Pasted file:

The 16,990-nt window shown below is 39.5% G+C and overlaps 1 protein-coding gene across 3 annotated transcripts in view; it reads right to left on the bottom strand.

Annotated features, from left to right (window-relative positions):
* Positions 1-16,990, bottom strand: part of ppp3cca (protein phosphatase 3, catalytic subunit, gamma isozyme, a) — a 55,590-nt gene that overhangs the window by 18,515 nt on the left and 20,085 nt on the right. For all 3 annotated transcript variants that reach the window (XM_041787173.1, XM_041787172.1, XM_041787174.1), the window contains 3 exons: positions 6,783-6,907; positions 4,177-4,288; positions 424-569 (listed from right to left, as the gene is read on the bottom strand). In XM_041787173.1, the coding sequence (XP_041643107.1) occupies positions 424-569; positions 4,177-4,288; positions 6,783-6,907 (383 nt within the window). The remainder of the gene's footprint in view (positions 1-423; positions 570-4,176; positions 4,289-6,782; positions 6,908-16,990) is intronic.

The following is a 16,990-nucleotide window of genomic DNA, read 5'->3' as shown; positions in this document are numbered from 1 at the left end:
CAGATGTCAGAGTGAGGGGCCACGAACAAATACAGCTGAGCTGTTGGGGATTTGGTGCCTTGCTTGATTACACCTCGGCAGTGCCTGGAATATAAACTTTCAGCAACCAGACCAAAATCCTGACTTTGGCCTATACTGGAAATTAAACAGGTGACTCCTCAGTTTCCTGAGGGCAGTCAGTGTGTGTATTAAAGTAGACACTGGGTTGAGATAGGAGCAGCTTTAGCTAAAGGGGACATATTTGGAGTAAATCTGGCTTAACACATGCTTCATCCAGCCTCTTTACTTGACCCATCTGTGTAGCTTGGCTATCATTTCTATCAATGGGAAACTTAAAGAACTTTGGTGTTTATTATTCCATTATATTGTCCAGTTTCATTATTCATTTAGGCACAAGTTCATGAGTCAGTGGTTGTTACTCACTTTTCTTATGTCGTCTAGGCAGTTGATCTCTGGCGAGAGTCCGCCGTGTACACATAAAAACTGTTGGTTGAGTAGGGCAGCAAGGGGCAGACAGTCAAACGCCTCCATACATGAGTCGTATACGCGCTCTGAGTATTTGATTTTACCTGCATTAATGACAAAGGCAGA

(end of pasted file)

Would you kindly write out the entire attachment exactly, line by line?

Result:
The 16,990-nt window shown below is 39.5% G+C and overlaps 1 protein-coding gene across 3 annotated transcripts in view; it reads right to left on the bottom strand.

Annotated features, from left to right (window-relative positions):
* Positions 1-16,990, bottom strand: part of ppp3cca (protein phosphatase 3, catalytic subunit, gamma isozyme, a) — a 55,590-nt gene that overhangs the window by 18,515 nt on the left and 20,085 nt on the right. For all 3 annotated transcript variants that reach the window (XM_041787173.1, XM_041787172.1, XM_041787174.1), the window contains 3 exons: positions 6,783-6,907; positions 4,177-4,288; positions 424-569 (listed from right to left, as the gene is read on the bottom strand). In XM_041787173.1, the coding sequence (XP_041643107.1) occupies positions 424-569; positions 4,177-4,288; positions 6,783-6,907 (383 nt within the window). The remainder of the gene's footprint in view (positions 1-423; positions 570-4,176; positions 4,289-6,782; positions 6,908-16,990) is intronic.

The following is a 16,990-nucleotide window of genomic DNA, read 5'->3' as shown; positions in this document are numbered from 1 at the left end:
CAGATGTCAGAGTGAGGGGCCACGAACAAATACAGCTGAGCTGTTGGGGATTTGGTGCCTTGCTTGATTACACCTCGGCAGTGCCTGGAATATAAACTTTCAGCAACCAGACCAAAATCCTGACTTTGGCCTATACTGGAAATTAAACAGGTGACTCCTCAGTTTCCTGAGGGCAGTCAGTGTGTGTATTAAAGTAGACACTGGGTTGAGATAGGAGCAGCTTTAGCTAAAGGGGACATATTTGGAGTAAATCTGGCTTAACACATGCTTCATCCAGCCTCTTTACTTGACCCATCTGTGTAGCTTGGCTATCATTTCTATCAATGGGAAACTTAAAGAACTTTGGTGTTTATTATTCCATTATATTGTCCAGTTTCATTATTCATTTAGGCACAAGTTCATGAGTCAGTGGTTGTTACTCACTTTTCTTATGTCGTCTAGGCAGTTGATCTCTGGCGAGAGTCCGCCGTGTACACATAAAAACTGTTGGTTGAGTAGGGCAGCAAGGGGCAGACAGTCAAACGCCTCCATACATGAGTCGTATACGCGCTCTGAGTATTTGATTTTACCTGCATTAATGACAAAGGCAGA